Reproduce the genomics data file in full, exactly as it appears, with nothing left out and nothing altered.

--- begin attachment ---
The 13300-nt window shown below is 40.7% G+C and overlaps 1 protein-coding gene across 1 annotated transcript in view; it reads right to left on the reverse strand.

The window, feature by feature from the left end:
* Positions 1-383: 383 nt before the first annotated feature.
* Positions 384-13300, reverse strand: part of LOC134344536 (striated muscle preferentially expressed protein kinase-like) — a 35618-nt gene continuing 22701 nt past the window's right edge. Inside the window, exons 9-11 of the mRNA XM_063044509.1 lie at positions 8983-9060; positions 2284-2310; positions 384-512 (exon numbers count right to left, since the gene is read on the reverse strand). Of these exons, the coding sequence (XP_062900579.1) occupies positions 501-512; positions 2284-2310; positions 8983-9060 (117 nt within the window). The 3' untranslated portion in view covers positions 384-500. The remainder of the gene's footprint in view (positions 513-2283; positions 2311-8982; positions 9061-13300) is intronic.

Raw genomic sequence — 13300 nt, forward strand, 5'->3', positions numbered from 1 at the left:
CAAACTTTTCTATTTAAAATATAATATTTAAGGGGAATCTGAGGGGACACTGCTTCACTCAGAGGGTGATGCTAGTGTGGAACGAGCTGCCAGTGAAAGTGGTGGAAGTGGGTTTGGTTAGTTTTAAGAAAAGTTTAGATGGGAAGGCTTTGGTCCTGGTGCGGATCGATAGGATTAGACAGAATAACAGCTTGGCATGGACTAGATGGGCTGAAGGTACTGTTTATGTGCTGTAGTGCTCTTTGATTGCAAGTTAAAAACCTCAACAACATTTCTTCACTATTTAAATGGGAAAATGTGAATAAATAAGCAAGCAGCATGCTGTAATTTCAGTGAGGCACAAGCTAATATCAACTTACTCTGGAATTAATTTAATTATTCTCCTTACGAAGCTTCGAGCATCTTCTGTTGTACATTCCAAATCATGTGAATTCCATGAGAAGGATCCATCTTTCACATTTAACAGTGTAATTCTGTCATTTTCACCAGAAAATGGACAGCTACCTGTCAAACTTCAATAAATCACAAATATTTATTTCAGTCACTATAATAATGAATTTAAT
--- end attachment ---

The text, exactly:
The 13300-nt window shown below is 40.7% G+C and overlaps 1 protein-coding gene across 1 annotated transcript in view; it reads right to left on the reverse strand.

The window, feature by feature from the left end:
* Positions 1-383: 383 nt before the first annotated feature.
* Positions 384-13300, reverse strand: part of LOC134344536 (striated muscle preferentially expressed protein kinase-like) — a 35618-nt gene continuing 22701 nt past the window's right edge. Inside the window, exons 9-11 of the mRNA XM_063044509.1 lie at positions 8983-9060; positions 2284-2310; positions 384-512 (exon numbers count right to left, since the gene is read on the reverse strand). Of these exons, the coding sequence (XP_062900579.1) occupies positions 501-512; positions 2284-2310; positions 8983-9060 (117 nt within the window). The 3' untranslated portion in view covers positions 384-500. The remainder of the gene's footprint in view (positions 513-2283; positions 2311-8982; positions 9061-13300) is intronic.

Raw genomic sequence — 13300 nt, forward strand, 5'->3', positions numbered from 1 at the left:
CAAACTTTTCTATTTAAAATATAATATTTAAGGGGAATCTGAGGGGACACTGCTTCACTCAGAGGGTGATGCTAGTGTGGAACGAGCTGCCAGTGAAAGTGGTGGAAGTGGGTTTGGTTAGTTTTAAGAAAAGTTTAGATGGGAAGGCTTTGGTCCTGGTGCGGATCGATAGGATTAGACAGAATAACAGCTTGGCATGGACTAGATGGGCTGAAGGTACTGTTTATGTGCTGTAGTGCTCTTTGATTGCAAGTTAAAAACCTCAACAACATTTCTTCACTATTTAAATGGGAAAATGTGAATAAATAAGCAAGCAGCATGCTGTAATTTCAGTGAGGCACAAGCTAATATCAACTTACTCTGGAATTAATTTAATTATTCTCCTTACGAAGCTTCGAGCATCTTCTGTTGTACATTCCAAATCATGTGAATTCCATGAGAAGGATCCATCTTTCACATTTAACAGTGTAATTCTGTCATTTTCACCAGAAAATGGACAGCTACCTGTCAAACTTCAATAAATCACAAATATTTATTTCAGTCACTATAATAATGAATTTAAT